In terms of industrial waste water, there are very few projects undertaken by the company as the company enters the Philippines with their own industrial plant, they generally bring an overseas partner for waste water treatment.
Q5) What is the size of food processing manufacturing industry in Philippines and the volume of waste water treated by this market?
Food processing sector is also one of the major sectors in terms of Waste water generation and its treatment in the Philippines. The size of the plant can have a treatment capacity of up to 1 million liter per day to 3 million Liter per day. Ecosystem had 4-5 major clients for food processing waste water treatment plants. In 2007, the company had one major project with capacity around 2.5 million liter per day with a value around $18 million (this is an exception, rather than commonplace).
As mentioned, large fast-food chains have commissaries that generate waste water at an industrial scale, these include Jollibee Food group, McDonald’s, Robinsons (mills) and others. The costing of a plant depends on certain parameters like Integration, design, equipment and construction expenses where designing is usually done by an external vendor.
Usually, Industrial Waste water treatment plants use bespoke chemical-based technology (removing specific matter from the waste water particular to the facility generating the waste) that are more expensive than the Sewage treatment plants.
Q6) What are the major government regulations that a company has to keep in mind while establishing a waste water treatment market? What is the process of registration and establishment?
Government regulations include the Clean Water Act (2004) with DENR (Department of Environment and Natural Resources) updates from 2016 and 2021. This act regulates the Water Quality Guidelines, and the General Effluent Standard and if not followed the company can be penalized.
Therefore, Waste water treatment plants should be designed in such a way that all designated guidelines are followed. Building permits are also required from the Environment regulatory authority. Discharge permits are also required from DENR and also from LLDA (Laguna Lake Development Authority), if the company is trying to set up a plant in the Laguna Lake area. In case of PEZA (Philippine Economic Zone Authority), the companies also need to take permission from the economic zone’s authority if located in a special economic zone it governs.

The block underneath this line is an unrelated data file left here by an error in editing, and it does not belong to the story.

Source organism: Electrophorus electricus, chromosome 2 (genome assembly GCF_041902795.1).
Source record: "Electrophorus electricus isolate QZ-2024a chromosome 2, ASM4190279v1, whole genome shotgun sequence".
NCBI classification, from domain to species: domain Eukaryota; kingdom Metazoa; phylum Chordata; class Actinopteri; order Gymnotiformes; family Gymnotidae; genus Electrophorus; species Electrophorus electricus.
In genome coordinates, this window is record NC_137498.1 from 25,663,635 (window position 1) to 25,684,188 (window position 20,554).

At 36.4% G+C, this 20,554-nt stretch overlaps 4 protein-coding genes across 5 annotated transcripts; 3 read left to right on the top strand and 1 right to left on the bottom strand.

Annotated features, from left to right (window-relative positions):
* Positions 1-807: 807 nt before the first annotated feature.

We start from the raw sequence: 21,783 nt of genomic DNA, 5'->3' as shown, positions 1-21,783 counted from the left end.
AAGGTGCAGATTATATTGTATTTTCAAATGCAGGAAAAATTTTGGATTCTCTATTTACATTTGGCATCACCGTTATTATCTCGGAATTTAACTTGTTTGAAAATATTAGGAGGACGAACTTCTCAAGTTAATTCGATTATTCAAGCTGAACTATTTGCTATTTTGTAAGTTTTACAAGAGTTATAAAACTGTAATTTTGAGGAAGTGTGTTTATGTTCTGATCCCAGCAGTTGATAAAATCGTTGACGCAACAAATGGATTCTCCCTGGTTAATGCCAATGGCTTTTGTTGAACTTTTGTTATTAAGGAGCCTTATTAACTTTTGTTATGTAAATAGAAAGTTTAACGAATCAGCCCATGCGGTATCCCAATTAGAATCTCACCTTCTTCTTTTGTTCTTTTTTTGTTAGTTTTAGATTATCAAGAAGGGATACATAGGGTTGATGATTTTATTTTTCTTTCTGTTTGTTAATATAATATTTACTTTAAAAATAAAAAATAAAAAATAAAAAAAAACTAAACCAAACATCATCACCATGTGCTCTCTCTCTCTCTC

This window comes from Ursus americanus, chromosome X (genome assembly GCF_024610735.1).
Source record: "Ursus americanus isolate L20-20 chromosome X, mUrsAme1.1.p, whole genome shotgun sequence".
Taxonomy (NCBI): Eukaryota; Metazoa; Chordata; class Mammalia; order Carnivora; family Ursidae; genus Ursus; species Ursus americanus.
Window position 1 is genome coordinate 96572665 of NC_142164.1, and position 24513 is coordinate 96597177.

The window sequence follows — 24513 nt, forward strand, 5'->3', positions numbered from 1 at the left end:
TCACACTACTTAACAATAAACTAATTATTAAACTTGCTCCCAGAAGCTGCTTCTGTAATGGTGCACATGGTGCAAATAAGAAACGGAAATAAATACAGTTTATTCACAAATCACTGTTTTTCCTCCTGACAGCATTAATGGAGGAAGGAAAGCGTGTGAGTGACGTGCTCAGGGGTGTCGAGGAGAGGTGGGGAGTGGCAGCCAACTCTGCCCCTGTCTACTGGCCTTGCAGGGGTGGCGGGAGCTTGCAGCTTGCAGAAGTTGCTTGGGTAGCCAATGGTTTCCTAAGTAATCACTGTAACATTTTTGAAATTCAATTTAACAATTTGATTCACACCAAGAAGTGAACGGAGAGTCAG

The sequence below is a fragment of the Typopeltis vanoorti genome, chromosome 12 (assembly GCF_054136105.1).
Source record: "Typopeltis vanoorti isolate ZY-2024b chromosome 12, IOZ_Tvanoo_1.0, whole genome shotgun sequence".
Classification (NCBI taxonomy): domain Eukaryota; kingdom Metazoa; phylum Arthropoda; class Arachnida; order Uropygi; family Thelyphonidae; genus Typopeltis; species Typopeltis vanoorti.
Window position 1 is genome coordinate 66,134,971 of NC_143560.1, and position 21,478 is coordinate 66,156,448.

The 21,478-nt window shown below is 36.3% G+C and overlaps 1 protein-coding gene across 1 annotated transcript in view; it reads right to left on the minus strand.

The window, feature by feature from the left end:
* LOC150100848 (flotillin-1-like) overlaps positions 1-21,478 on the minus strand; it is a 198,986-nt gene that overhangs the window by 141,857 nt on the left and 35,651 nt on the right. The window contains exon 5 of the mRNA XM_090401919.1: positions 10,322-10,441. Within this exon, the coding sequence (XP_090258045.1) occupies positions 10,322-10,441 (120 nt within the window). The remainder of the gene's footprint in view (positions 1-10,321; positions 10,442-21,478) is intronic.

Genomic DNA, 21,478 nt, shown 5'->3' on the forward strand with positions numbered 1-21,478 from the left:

Q7) As the market is divided between EPC contracts and O&M players, what is the ground reality that this sector division has?
In the Philippines, EPC contractors have their own staff that can provide the operations and maintenance (O&M) services to the client. This is provided likely for the duration of 1 year after the construction of the waste water treatment plant. There is O&M sector in the market as the clients don’t consider O&M expense to be a viable expense. Even Eco-system Technologies had only 1 project in the last few years for Industrial Plants.
Specifically, it isn't viable for a local operation to maintain an expatriate staff for O&M. And, if locals can be trained to perform this anyway, then the company will find the cheapest way possible to satisfy its needs.
Q8) How do you think that Covid-19 pandemic had any role to play in the drastic change in this industry?
Since Covid-19, the number of new projects has slowed down and if there are any, they are for the development of residential waste water treatment plants. Companies in the Industrial Waste Water Treatment Sector survived by servicing the existing contracts.
Q9) How do you feel is this industry going to change in the near future?
There is a major room for growth in the Waste Water Treatment sector as there’s no sewage management system in the Philippines. Companies can grow if they invest in Sewerage as there is a lot of capital investment in civil construction and not much focus is given to the sewerage.
For building a sewage network, a lot of reconstruction will be required disrupting roadways and the household sector. Therefore, waste water treatment plants are required and is one of the major growth areas. Companies can also focus on building a centralized Waste Water Treatment plant setup to grow.
As to whether this is a viable sector for a private company to invest in, is another matter. But the fact remains that most of the Philippines are not serviced by sewerage, and therefore not by centralized or even clustered sewage treatment plants.